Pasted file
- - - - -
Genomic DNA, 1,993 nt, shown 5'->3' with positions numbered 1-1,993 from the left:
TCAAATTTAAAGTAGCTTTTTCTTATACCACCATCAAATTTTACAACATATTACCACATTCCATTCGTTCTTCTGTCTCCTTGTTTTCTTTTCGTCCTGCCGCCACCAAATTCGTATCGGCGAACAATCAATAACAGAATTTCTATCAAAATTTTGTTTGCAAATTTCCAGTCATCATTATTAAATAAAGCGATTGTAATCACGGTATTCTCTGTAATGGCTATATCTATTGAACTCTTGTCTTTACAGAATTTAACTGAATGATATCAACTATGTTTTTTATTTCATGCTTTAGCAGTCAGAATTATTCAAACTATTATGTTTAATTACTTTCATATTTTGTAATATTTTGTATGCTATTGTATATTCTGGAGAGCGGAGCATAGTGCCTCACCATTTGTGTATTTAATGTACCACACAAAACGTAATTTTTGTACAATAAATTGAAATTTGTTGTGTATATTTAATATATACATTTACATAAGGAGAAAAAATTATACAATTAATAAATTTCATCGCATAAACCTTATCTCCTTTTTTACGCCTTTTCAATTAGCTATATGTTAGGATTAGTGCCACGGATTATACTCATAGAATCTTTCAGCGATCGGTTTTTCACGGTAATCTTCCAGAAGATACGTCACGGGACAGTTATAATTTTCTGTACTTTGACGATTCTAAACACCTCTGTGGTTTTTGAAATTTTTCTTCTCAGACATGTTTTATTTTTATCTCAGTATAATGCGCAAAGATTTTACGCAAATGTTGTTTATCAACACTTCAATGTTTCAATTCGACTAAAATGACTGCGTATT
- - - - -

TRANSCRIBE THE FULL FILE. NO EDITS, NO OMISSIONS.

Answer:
Genomic DNA, 1,993 nt, shown 5'->3' with positions numbered 1-1,993 from the left:
TCAAATTTAAAGTAGCTTTTTCTTATACCACCATCAAATTTTACAACATATTACCACATTCCATTCGTTCTTCTGTCTCCTTGTTTTCTTTTCGTCCTGCCGCCACCAAATTCGTATCGGCGAACAATCAATAACAGAATTTCTATCAAAATTTTGTTTGCAAATTTCCAGTCATCATTATTAAATAAAGCGATTGTAATCACGGTATTCTCTGTAATGGCTATATCTATTGAACTCTTGTCTTTACAGAATTTAACTGAATGATATCAACTATGTTTTTTATTTCATGCTTTAGCAGTCAGAATTATTCAAACTATTATGTTTAATTACTTTCATATTTTGTAATATTTTGTATGCTATTGTATATTCTGGAGAGCGGAGCATAGTGCCTCACCATTTGTGTATTTAATGTACCACACAAAACGTAATTTTTGTACAATAAATTGAAATTTGTTGTGTATATTTAATATATACATTTACATAAGGAGAAAAAATTATACAATTAATAAATTTCATCGCATAAACCTTATCTCCTTTTTTACGCCTTTTCAATTAGCTATATGTTAGGATTAGTGCCACGGATTATACTCATAGAATCTTTCAGCGATCGGTTTTTCACGGTAATCTTCCAGAAGATACGTCACGGGACAGTTATAATTTTCTGTACTTTGACGATTCTAAACACCTCTGTGGTTTTTGAAATTTTTCTTCTCAGACATGTTTTATTTTTATCTCAGTATAATGCGCAAAGATTTTACGCAAATGTTGTTTATCAACACTTCAATGTTTCAATTCGACTAAAATGACTGCGTATT